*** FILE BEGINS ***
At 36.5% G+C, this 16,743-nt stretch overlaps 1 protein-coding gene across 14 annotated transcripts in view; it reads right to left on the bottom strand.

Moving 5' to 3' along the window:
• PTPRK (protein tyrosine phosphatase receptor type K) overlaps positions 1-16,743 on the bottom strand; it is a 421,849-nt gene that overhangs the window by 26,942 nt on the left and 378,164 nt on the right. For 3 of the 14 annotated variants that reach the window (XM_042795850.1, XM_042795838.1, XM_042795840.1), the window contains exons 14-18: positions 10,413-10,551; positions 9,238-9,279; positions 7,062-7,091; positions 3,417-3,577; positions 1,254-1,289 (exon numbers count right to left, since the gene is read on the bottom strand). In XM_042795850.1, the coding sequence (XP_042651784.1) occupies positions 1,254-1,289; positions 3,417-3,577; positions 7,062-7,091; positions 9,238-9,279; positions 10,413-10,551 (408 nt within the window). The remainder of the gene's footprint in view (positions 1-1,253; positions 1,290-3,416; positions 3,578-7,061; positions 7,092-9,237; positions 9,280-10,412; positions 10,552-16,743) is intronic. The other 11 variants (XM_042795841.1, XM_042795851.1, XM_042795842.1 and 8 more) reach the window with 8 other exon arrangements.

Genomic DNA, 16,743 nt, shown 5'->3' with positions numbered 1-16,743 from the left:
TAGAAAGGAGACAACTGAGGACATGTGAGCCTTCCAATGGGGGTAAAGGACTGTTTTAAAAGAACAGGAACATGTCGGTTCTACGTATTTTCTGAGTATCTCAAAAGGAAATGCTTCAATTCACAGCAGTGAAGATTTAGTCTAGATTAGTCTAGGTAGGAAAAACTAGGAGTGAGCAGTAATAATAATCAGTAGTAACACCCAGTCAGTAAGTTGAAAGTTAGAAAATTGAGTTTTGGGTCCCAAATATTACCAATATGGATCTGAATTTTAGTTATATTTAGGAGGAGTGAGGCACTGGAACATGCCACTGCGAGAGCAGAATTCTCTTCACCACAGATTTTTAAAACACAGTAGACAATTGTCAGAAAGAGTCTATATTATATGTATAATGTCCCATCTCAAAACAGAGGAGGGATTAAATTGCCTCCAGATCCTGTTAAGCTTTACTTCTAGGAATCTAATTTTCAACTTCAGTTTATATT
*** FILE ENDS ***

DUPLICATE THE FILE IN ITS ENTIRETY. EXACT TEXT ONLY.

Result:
At 36.5% G+C, this 16,743-nt stretch overlaps 1 protein-coding gene across 14 annotated transcripts in view; it reads right to left on the bottom strand.

Moving 5' to 3' along the window:
• PTPRK (protein tyrosine phosphatase receptor type K) overlaps positions 1-16,743 on the bottom strand; it is a 421,849-nt gene that overhangs the window by 26,942 nt on the left and 378,164 nt on the right. For 3 of the 14 annotated variants that reach the window (XM_042795850.1, XM_042795838.1, XM_042795840.1), the window contains exons 14-18: positions 10,413-10,551; positions 9,238-9,279; positions 7,062-7,091; positions 3,417-3,577; positions 1,254-1,289 (exon numbers count right to left, since the gene is read on the bottom strand). In XM_042795850.1, the coding sequence (XP_042651784.1) occupies positions 1,254-1,289; positions 3,417-3,577; positions 7,062-7,091; positions 9,238-9,279; positions 10,413-10,551 (408 nt within the window). The remainder of the gene's footprint in view (positions 1-1,253; positions 1,290-3,416; positions 3,578-7,061; positions 7,092-9,237; positions 9,280-10,412; positions 10,552-16,743) is intronic. The other 11 variants (XM_042795841.1, XM_042795851.1, XM_042795842.1 and 8 more) reach the window with 8 other exon arrangements.

Genomic DNA, 16,743 nt, shown 5'->3' with positions numbered 1-16,743 from the left:
TAGAAAGGAGACAACTGAGGACATGTGAGCCTTCCAATGGGGGTAAAGGACTGTTTTAAAAGAACAGGAACATGTCGGTTCTACGTATTTTCTGAGTATCTCAAAAGGAAATGCTTCAATTCACAGCAGTGAAGATTTAGTCTAGATTAGTCTAGGTAGGAAAAACTAGGAGTGAGCAGTAATAATAATCAGTAGTAACACCCAGTCAGTAAGTTGAAAGTTAGAAAATTGAGTTTTGGGTCCCAAATATTACCAATATGGATCTGAATTTTAGTTATATTTAGGAGGAGTGAGGCACTGGAACATGCCACTGCGAGAGCAGAATTCTCTTCACCACAGATTTTTAAAACACAGTAGACAATTGTCAGAAAGAGTCTATATTATATGTATAATGTCCCATCTCAAAACAGAGGAGGGATTAAATTGCCTCCAGATCCTGTTAAGCTTTACTTCTAGGAATCTAATTTTCAACTTCAGTTTATATT